This page is about the history of the debate.  To see details into medical discoveries made with the use of animal testing see Advances      
        Greek philosophers Erasistratus and Aristotle were probably the first people to to experiment and dissect animals for scientific purposes in the third century b.c.  Later in second that century in Rome, a physician named Galan did many experiments and is now know as " The Father of Vivisection".
        One of the first scientific discoveries made with animals was William Harvey's observations about the circulatory system in the 1600's.  In the 1700's Steven Hales was able to find a way of measuring blood pressure from horses.  Animal experimentation began to become more common after its proven effectiveness and with many peoples acceptance of animal testing came just as many people against it. In 1865, Claude Bernard, considered the father of physiology and "prince of vivisection", wrote that "the science of life is a superb and dazzlingly lighted hall which may be reached only by passing through a long and ghastly kitchen."  Bernard made animal testing part of the standard scientific method of the time.
  In 1876, the first animal protection law was put in place, The Cruelty to Animals Act.
Charles Darwin was a supporter of the Cruelty to Animals Act of 1876, though he did approve of vivisection for scientific purposes
    In America anti-vivisection beliefs were very prevalent.  In 1865, the  American Society for the Prevention of  Cruelty to Animals (ASPCA) was founded.  The American Anti-vivisection society was founded in 1883.

The Beginning of the Modern Animal Rights Movement:     Harlow's Monkey's

        Beginning in 1955, Harry Harlow's series of experiments named The Nature of Love are accredited by many as the reason for the modern animal rights movement.  Harlow did maternal deprivation experiments with rhesus monkeys.  He started his experiments by taking new born monkeys away from their mother and putting them in cages with two surrogate mothers, one heated with cloth and the other wire with a feeding bottle.  The baby monkeys clung to the cloth mother and only went over to the wire to feed.  When the cloth mother had the bottle the baby never went to the wire. Before it was believed the bond between mother and offspring was derived from nursing, these results proved theories wrong and established the importance of creature comfort.  When these monkeys grew up they had troubles mating and when they did have children did not care for their them properly.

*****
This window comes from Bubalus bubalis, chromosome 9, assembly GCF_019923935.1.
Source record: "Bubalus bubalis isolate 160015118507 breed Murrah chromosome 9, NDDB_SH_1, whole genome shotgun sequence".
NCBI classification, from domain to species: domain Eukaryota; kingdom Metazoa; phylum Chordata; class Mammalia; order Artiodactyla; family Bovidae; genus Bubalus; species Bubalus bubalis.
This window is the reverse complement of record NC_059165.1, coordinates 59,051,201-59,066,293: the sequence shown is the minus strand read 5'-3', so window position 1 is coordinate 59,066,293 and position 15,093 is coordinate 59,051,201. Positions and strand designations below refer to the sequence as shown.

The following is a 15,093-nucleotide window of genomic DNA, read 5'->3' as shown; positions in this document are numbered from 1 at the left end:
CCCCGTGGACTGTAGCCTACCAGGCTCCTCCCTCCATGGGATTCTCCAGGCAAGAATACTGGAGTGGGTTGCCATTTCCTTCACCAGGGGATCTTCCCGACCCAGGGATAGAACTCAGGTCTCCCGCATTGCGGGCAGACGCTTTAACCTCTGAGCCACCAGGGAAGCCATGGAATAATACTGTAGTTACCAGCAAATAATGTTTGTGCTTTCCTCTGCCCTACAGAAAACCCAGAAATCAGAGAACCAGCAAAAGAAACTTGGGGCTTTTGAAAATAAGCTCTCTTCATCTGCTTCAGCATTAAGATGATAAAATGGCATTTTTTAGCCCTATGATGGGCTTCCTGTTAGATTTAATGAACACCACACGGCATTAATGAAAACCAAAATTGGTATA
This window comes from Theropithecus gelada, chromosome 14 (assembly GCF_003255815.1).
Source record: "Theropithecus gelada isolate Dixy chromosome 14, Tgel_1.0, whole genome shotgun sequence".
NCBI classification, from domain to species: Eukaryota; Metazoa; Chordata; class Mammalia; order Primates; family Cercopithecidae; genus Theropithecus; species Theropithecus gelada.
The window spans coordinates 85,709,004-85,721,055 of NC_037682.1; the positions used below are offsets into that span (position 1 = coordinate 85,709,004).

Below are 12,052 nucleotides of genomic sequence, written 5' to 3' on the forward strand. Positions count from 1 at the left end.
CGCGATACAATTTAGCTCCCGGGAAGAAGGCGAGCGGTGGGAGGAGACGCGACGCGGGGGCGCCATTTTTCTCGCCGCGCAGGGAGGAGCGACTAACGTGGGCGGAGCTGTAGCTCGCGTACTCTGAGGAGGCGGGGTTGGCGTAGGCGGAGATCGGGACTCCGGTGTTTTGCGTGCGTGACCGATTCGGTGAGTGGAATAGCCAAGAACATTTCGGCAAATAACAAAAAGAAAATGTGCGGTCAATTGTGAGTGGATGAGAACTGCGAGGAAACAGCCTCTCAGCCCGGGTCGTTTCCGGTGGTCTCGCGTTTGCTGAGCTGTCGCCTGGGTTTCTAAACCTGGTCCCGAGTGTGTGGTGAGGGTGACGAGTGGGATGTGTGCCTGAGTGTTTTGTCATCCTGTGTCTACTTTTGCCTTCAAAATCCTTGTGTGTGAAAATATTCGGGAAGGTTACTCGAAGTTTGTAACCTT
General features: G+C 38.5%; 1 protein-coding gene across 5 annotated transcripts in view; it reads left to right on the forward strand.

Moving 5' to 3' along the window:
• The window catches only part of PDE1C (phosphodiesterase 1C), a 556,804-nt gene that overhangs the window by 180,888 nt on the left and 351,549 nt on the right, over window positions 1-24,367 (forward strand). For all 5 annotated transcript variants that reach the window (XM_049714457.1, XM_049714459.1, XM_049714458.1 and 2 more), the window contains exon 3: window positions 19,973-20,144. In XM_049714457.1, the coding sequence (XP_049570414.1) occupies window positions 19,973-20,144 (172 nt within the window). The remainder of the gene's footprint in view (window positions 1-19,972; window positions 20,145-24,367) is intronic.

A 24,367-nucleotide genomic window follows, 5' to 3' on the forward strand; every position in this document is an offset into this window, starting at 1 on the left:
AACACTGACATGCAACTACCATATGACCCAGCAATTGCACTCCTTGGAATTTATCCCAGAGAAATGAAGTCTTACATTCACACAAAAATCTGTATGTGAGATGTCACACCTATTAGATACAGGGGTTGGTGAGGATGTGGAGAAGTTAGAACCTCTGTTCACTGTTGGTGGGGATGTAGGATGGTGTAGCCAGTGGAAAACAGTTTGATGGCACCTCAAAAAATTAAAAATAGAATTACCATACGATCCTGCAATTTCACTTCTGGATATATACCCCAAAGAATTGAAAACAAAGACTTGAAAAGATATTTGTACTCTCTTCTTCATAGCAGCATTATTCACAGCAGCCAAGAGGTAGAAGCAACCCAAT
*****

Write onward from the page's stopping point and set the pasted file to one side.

One of the most controversial of the Harlow experiments was his partial and total isolation experiments nicknamed by him and his team "The Pit of Despair".  Harlow described the results by saying this:" No monkey has died during isolation. When initially removed from total social isolation, however, they usually go into a state of emotional shock, characterized by ... autistic self-clutching and rocking. One of six monkeys isolated for 3 months refused to eat after release and died 5 days later. The autopsy report attributed death to emotional anorexia. ... The effects of 6 months of total social isolation were so devastating and debilitating that we had assumed initially that 12 months of isolation would not produce any additional decrement. This assumption proved to be false; 12 months of isolation almost obliterated the animals socially ..."  Although the amount of time the monkeys were kept in isolation differed (mostly 6, 12, or 24 months), the longest Harlow's team kept a monkey in total isolation was fifteen years.   No monkey's kept in more than three months of isolation every recovered; those that did were abnormal in behavior.
One of Halrow's monkeys that was in isolation for six months
     Those who criticized Harlow and his experiments claimed Harlow"kept this going to the point where it was clear to many people that the work was really violating ordinary sensibilities, that anybody with respect for life or people would find this offensive. It's as if he sat down and said, 'I'm only going to be around another ten years. What I'd like to do, then, is leave a great big mess behind.' If that was his aim, he did a perfect job."  Others say his experiments produced "common sense results."
      Harlow's discoveries have improved the way we treat and understand children who have been abused or institutionalized.  "Harry Harlow's primate studies offered important insights into issues such as human maltreatment of infants and familial love."  Ironically For his experiments he received the National Medal of Science (1967), and the Gold Medal from the American Psychological Foundation (1973).

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                                              Harlow Harry, The Nature of Love. 1958 American Psychologist
                                               Harlow Harry,  The nature of Love. 1958 American Psychologist